And if this was not observed at the field it is quite natural! Because attention was focused on the landing of the ship.

I believe that the tail-end storm front created the conditions suitable for static sparks to occur.

It may seem strange that the fire did not occur the moment the landing ropes had touched the ground, because that is when the ship would have been earthed. I believe there is an explanation for this. When the ropes were first dropped they were very dry, and poor conductors. Slowly however they got dampened by the rain that was falling and the charge was slowly equalized. Thus the potential difference between the ship and the overlying air masses would have been sufficient enough to generate static electricity. The Hindenburg would have acted as a giant kite, close to the storm clouds, collecting a static spark.

I am convinced, that a leak must have occurred in the upper rear section of the ship. My assumption is confirmed by the remarkable observations by one of the witnesses. He described seeing a peculiar flutter as if gas was rising and escaping. If I were to be asked to explain what had caused this abnormal build-up of gas, I could only make to myself one explanation.

The ship proceeded in a sharp turn during its landing maneuver. This would have generated extremely high tension in the sections close to the stabilizing fins, which are braced by shear wires. I suspect that under such tension one of these wires may have broken and caused a rip in one of the gas cells. The gas then filled up the space between the cell and the outer cover, which is why the ship sank at the rear. This accumulated amount of gas was then ignited by a static spark. This was not lightning but a small static spark, enough to ignite free gas in the rear.

Eckener initially blames the Captains Pruss and Lehmann as well as Commander Rosendahl for the rush of the landing. Pruss made the sharp turn under pressure from Lehmann and Rosendahl had called the ship in.

But in his heart, Eckener believed he was the one who could have averted this tragedy. The deaths of 36 people were down to a decision he made eight years earlier. Eckener was allowed the chance to use helium when he was given the chance at Capitol Hill in 1929, but decided against it because he thought it was too expensive. The only other person who knew about the secret was Captain Lehmann, who died in the disaster. This was before the Nazis came into power.

Dr. Eckener chose to go on with hydrogen. But helium would not have burned. He would not have been staying in Lakehurst staring at the 36 names on the board. 36 names to remind him of his guilt.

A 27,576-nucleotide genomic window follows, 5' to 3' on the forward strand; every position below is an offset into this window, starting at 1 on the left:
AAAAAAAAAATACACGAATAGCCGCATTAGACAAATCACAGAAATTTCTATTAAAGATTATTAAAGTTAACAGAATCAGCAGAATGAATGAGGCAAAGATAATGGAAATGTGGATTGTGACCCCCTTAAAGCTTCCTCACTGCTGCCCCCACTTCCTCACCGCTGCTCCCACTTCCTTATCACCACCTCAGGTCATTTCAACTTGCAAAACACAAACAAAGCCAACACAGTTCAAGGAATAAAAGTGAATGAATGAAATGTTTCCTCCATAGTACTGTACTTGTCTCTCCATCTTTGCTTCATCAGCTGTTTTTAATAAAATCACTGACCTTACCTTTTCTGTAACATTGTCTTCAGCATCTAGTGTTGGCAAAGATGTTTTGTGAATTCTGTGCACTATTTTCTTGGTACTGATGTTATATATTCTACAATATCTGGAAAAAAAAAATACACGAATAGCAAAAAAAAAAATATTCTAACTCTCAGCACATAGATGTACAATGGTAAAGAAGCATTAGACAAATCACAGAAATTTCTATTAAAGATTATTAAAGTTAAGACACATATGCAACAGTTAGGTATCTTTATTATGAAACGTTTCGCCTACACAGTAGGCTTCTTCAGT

Eckener flashes back to the disaster, and imagine how it might have happened, starting with the sharp turn, gas leak, and then the explosion. Then there is a reenactment of the whole fire sequence from the beginning to the end. Living survivors tell their stories of how they made it out of the burning ship.

The film ends with the end of the Golden Age of airships and new aircraft which is far more deadly (footage of World War II is shown).


Historical errors

  • Often there are fake newsreels showing the disaster, though the footage is real. These are fake as the narrator for all newsreels are shown as the same for all three newsreel companies, even though it uses the opening part of an actual newsreel of the disaster (Universal Newsreel, Movietone News Special). Also the footage does not match the proper newsreel, as the "Universal" one uses footage originally from the Pathé coverage of the disaster.
  • The Hindenburg appears to have crashed on solid concrete and grass. In reality the landing field was wet and sandy on the day of the disaster.
  • The newsreel cameramen do not stand on van roofs to film the disaster when the real newsreel cameramen stood on top of van roofs.
  • The scale model used during the inquiry has the markings on the ship one panel too low and the upper fin being curved too much downwards.
  • Most investigators believe that the sharp turn to port had caused a bracing wire to snap, not the turn to starboard (which is often seen in newsreels as a sharp turn).
  • Some of the ways that the passengers survive is slightly inaccurate. Albert Sammt escaped with his hat on, but in this documentary he does not have his hat on. Lehmann also had his hat on when he escaped. Margaret Mather escapes with no scratches. In reality her hands were burned. Werner Franz has some small cuts on his head, but in reality, he never had any sort of injury at all.
  • The film incorrectly states that Max Coleman is the only living ground crew member. However, Robert Buchanan, another ground crew member, is still alive. It is also uncertain if Coleman is still alive as the last time he was interviewed he was very sick, according to historian Rick Zitarosa.
  • The chairman of the investigation is erroneously referred to as Col. South Trimble, when it was actually Col. South Trimble Jr.
  • The flag draped behind the commission has 50 stars, but the American flag at the time of the disaster would have only had 48.
  • Eckener did not make a decision to use hydrogen. The Hindenburg was designed to use hydrogen bladders enclosed within a helium envelope, but with the rise of Nazi Germany, the United States government would not release the helium for the Hindenburg. The United States had the only large quantities of helium at the time.

External links